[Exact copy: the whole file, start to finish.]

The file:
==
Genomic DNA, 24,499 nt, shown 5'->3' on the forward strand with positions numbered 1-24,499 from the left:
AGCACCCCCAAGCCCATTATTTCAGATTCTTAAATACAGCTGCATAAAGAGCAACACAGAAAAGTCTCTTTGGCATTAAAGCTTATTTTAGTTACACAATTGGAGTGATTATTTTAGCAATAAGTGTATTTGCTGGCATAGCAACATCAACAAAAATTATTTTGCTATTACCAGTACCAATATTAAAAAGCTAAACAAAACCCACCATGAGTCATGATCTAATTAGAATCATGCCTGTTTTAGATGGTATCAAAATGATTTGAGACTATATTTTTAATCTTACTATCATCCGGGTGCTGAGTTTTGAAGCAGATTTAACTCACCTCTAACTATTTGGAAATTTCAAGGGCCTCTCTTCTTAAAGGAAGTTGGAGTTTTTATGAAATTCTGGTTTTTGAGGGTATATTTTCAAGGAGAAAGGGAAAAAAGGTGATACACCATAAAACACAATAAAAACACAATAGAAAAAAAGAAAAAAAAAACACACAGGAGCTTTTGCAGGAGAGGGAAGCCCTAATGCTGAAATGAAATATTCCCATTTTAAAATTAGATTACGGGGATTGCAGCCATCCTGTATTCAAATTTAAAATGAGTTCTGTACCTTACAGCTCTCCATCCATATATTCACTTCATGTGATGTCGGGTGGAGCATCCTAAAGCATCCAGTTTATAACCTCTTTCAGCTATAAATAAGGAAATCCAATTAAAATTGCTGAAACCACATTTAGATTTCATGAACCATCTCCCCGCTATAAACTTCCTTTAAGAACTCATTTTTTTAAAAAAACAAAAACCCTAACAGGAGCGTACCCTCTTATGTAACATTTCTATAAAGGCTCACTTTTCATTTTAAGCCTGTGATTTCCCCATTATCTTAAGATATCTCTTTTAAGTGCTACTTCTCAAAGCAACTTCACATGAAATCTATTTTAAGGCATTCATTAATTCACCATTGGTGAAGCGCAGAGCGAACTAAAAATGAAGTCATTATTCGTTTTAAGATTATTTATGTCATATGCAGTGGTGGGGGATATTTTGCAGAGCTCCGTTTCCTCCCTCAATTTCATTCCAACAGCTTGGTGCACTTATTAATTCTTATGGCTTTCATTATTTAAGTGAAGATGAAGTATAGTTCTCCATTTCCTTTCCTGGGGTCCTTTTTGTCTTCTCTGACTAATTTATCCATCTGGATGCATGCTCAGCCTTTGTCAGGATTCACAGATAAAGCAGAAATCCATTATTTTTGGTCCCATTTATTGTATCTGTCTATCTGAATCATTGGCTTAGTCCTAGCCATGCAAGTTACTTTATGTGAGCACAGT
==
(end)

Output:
Genomic DNA, 24,499 nt, shown 5'->3' on the forward strand with positions numbered 1-24,499 from the left:
AGCACCCCCAAGCCCATTATTTCAGATTCTTAAATACAGCTGCATAAAGAGCAACACAGAAAAGTCTCTTTGGCATTAAAGCTTATTTTAGTTACACAATTGGAGTGATTATTTTAGCAATAAGTGTATTTGCTGGCATAGCAACATCAACAAAAATTATTTTGCTATTACCAGTACCAATATTAAAAAGCTAAACAAAACCCACCATGAGTCATGATCTAATTAGAATCATGCCTGTTTTAGATGGTATCAAAATGATTTGAGACTATATTTTTAATCTTACTATCATCCGGGTGCTGAGTTTTGAAGCAGATTTAACTCACCTCTAACTATTTGGAAATTTCAAGGGCCTCTCTTCTTAAAGGAAGTTGGAGTTTTTATGAAATTCTGGTTTTTGAGGGTATATTTTCAAGGAGAAAGGGAAAAAAGGTGATACACCATAAAACACAATAAAAACACAATAGAAAAAAAGAAAAAAAAAACACACAGGAGCTTTTGCAGGAGAGGGAAGCCCTAATGCTGAAATGAAATATTCCCATTTTAAAATTAGATTACGGGGATTGCAGCCATCCTGTATTCAAATTTAAAATGAGTTCTGTACCTTACAGCTCTCCATCCATATATTCACTTCATGTGATGTCGGGTGGAGCATCCTAAAGCATCCAGTTTATAACCTCTTTCAGCTATAAATAAGGAAATCCAATTAAAATTGCTGAAACCACATTTAGATTTCATGAACCATCTCCCCGCTATAAACTTCCTTTAAGAACTCATTTTTTTAAAAAAACAAAAACCCTAACAGGAGCGTACCCTCTTATGTAACATTTCTATAAAGGCTCACTTTTCATTTTAAGCCTGTGATTTCCCCATTATCTTAAGATATCTCTTTTAAGTGCTACTTCTCAAAGCAACTTCACATGAAATCTATTTTAAGGCATTCATTAATTCACCATTGGTGAAGCGCAGAGCGAACTAAAAATGAAGTCATTATTCGTTTTAAGATTATTTATGTCATATGCAGTGGTGGGGGATATTTTGCAGAGCTCCGTTTCCTCCCTCAATTTCATTCCAACAGCTTGGTGCACTTATTAATTCTTATGGCTTTCATTATTTAAGTGAAGATGAAGTATAGTTCTCCATTTCCTTTCCTGGGGTCCTTTTTGTCTTCTCTGACTAATTTATCCATCTGGATGCATGCTCAGCCTTTGTCAGGATTCACAGATAAAGCAGAAATCCATTATTTTTGGTCCCATTTATTGTATCTGTCTATCTGAATCATTGGCTTAGTCCTAGCCATGCAAGTTACTTTATGTGAGCACAGT